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How to Value Credit Card Points

Most rewards credit cards fall into two camps: cash back and travel points. With cash back credit cards, the rewards you earn are clear: it’s a percentage of every dollar spent. For example, you may earn 1% cash back on all purchases. With travel credit cards, however, the exact value of your rewards aren’t always so straightforward; that’s because you earn points. As they accumulate, these points can then be redeemed for goods and services at a later date, like flights, hotels or electronics. But how do you know which credit card used and point earned will give you the best value for your spending habits? The answer can be tricky to determine.


How much are credit card points worth? It depends

To find out which credit card provides the best rewards, we need to know how many points are awarded for every $1 spent. We also need to determine the value of the goods and services the points can be redeemed for. For example, the value of a point when redeemed for a flight may be different than the value of a point when redeemed for merchandise such as electronics - even within the same points program. Your individual preferences also play a role in how much your points are worth. So, if you value merchandise on more than a flight on Air Canada, you'll want to account for that fact as you begin to compare which is the best rewards credit card for you.

Start with the critical information

1. How many points are awarded per $1 spent?:

Be aware that not all purchases result in the same number of points earned. The points you earn depend on the credit card and purchase category. For example, swiping your TD First Class Travel Visa Infinite Card almost everywhere gets you 3TD points per $1 except for purchases made on the ExpediaforTD website, which earns you 9TD points per dollar. On the Scotiabank Gold American Express, however, you earn 4 Scotia points for every $1 spent on gas, groceries, dining out and entertainment, and 1 Scotia point per $1 on all other purchases.

2. What those points can buy?:

The credit card issuer will also specify how many points must be redeemed for a given good or service. While sometimes this can be straightforward, such as in the case of Scotia Rewards where one point always equals to $0.01 when redeemed for travel, other times, valuing points can become difficult as the number of points you need to redeem can fluctuate based on the travel destination - like for the Aeroplan Program.

For example, with Aeroplan, a round-trip flight from Toronto to Los Angeles will cost you 25,000 miles, and you will also have to pay for taxes and surcharges. To determine the value of an Aeroplan mile for this flight, we will use a flight ticket price of $700 including taxes of $180 (the average for a round-trip from Toronto to LA). First, we will deduct the taxes to find your net gain when redeeming 25,000 miles: $700-$180 = $520. As taxes have to be paid in addition to the required point amount, 25,000 miles is worth $520. Finally, divide $520/25,000 to determine the value of one mile for this specific flight - which equals to $0.0208. It's important to note that the value of one Aeroplan mile would be different if you were flying to somewhere other than Los Angeles.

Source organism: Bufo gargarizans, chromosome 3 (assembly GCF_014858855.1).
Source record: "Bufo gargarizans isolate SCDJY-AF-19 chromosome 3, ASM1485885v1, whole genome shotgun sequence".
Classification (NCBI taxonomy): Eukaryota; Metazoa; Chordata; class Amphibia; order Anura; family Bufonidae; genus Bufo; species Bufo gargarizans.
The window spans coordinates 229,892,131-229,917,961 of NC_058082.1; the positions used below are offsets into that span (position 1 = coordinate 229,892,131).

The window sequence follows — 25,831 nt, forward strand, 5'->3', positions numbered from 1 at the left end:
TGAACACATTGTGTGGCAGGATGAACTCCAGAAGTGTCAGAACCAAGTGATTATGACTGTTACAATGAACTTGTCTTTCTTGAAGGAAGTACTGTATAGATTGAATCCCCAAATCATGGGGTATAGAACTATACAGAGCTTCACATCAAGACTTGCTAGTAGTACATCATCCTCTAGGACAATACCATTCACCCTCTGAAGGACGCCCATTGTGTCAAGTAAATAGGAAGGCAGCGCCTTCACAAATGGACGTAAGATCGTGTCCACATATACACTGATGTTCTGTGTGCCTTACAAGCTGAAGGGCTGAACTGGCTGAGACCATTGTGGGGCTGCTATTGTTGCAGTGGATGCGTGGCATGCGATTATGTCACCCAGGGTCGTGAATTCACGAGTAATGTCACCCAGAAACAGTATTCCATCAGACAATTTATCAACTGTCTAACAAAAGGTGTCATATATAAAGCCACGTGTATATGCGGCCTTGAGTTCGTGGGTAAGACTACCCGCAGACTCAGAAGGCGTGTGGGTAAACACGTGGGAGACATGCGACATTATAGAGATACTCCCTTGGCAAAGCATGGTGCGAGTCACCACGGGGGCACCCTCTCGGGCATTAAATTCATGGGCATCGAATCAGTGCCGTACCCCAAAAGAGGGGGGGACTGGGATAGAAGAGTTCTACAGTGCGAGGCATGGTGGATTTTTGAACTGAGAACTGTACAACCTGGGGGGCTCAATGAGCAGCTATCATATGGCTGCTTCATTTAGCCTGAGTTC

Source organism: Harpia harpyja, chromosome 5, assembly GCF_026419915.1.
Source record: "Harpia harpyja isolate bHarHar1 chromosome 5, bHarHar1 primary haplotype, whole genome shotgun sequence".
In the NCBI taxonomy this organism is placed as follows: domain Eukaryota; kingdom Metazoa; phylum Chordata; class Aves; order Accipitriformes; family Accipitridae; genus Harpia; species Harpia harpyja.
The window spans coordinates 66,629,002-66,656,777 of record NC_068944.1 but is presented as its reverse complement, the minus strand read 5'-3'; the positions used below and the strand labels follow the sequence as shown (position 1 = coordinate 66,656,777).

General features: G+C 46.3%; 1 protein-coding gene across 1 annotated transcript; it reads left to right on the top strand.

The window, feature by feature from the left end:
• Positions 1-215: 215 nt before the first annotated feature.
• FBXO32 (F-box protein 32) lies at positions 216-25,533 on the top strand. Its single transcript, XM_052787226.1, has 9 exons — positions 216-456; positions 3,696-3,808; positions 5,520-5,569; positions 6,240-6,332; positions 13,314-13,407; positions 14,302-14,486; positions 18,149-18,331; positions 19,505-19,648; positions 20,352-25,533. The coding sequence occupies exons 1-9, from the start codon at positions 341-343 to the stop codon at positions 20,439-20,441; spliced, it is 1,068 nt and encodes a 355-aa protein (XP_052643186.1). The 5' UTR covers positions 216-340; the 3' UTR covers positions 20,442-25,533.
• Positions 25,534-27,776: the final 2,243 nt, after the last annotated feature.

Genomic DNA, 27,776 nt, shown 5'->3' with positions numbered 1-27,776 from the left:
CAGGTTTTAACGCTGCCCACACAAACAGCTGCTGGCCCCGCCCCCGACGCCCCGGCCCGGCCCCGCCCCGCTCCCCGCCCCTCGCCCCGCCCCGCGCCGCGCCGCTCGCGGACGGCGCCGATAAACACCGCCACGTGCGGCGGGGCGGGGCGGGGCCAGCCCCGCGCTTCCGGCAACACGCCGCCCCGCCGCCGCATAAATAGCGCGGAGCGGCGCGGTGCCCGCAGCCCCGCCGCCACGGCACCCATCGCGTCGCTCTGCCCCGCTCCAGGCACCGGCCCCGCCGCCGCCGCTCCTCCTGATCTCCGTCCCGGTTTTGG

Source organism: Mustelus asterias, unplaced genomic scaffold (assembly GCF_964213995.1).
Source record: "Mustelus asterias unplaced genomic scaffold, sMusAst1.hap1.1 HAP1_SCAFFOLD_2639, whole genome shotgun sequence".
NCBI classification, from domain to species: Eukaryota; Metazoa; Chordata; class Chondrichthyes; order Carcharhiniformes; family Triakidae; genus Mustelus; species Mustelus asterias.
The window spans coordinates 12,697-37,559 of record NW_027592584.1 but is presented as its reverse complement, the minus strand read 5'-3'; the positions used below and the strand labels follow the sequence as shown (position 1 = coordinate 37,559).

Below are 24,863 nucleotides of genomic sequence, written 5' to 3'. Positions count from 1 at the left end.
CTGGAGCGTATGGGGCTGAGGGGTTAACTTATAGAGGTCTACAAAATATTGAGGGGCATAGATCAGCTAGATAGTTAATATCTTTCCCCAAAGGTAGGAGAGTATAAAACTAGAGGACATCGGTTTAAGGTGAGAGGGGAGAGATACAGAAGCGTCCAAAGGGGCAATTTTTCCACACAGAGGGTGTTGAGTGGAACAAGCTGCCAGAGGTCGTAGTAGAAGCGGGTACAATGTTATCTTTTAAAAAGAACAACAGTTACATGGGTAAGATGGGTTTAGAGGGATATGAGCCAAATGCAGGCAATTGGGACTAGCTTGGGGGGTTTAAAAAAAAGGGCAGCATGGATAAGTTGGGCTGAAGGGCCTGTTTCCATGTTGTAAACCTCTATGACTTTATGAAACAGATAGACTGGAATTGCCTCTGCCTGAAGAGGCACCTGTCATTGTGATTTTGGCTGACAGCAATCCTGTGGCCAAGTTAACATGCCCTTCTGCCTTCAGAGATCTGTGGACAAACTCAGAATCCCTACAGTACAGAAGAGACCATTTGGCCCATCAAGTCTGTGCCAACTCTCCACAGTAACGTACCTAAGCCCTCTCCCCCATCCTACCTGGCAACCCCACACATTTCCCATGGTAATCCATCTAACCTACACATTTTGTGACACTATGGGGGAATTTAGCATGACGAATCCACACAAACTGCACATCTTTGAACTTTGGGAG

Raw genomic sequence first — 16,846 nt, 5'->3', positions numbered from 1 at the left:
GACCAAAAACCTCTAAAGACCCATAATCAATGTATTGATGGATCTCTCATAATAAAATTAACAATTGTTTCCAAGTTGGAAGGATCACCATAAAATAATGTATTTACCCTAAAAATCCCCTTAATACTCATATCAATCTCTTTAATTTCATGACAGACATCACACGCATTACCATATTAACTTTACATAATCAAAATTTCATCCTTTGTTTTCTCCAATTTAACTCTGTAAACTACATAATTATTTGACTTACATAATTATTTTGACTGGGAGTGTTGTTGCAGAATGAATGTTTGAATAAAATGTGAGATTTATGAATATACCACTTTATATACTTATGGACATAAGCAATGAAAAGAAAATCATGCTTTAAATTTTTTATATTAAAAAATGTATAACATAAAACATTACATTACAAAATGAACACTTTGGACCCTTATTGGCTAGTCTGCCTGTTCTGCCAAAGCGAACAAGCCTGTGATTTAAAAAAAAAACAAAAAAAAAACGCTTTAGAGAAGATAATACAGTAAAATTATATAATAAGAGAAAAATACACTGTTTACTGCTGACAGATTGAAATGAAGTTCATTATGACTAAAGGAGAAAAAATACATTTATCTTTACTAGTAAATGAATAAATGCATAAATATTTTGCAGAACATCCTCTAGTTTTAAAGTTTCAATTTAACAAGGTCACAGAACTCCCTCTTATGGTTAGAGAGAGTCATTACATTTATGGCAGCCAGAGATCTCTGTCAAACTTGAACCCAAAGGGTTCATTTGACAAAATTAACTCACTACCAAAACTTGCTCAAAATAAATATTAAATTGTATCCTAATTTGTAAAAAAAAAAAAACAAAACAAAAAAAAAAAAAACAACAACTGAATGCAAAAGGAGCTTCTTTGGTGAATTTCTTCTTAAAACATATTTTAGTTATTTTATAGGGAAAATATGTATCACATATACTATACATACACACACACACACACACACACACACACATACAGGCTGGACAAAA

Movies are another instance where a set number of points don’t necessarily translate into one specific dollar value. For example, 1,000 Scotiabank Scene Points will get you a free general admission movie ticket ($12.99 value). But for a premium ticket to a bigger and better screen, such as IMAX or 3D, you'll need a minimum of 1,500 Scene Points.

Since the value of points varies drastically by credit card type, we have done analysis for each of the major credit card providers and programs (it is important to also consider how many points each program rewards for every dollar spent):


3. How much value do you get back per $1 spent?:

Once you determine the value of each point, you'll want to calculate how much in rewards you'll get back for your everyday spending. For example, the value of 1 TD Point is 0.005. Since the TD First Class Travel Visa Infinite earns you 3TD Points per dollar on gas purchases, you would multiply 3 and 0.005 to get 1.5. This means you would get a return of 1.5% (or 1.5 cents) per dollar you spend at the pump.


Follow the formula

To compare the value of different rewards programs, keep the following question in mind:

On a percentage basis, what is the reward per $1 spent?

To answer this question, follow these steps:

  1. Determine the number of points earned per $1 spent
  2. Determine the value of one point (Reward value / Points required for reward)
  3. Multiply the value of one point by the points earned per $1 spent

For example, let’s say you have the Scotiabank Gold American Express credit card that gives you 4 points for every $1 spent on gas, groceries, restaurants and entertainment, and 30,000 points gets you $300 worth of travel.

  1. Points earned per $1 spent: 4
  2. Value of one point: ($300/30,000 = $0.01)
  3. Value of $1 spent: $0.01 x 4 = $0.04 or 4%

The Scotiabank Gold American Express credit card gives you 4% back per dollar spent on gas, groceries, restaurant and entertainment. How does your rewards credit card compare?

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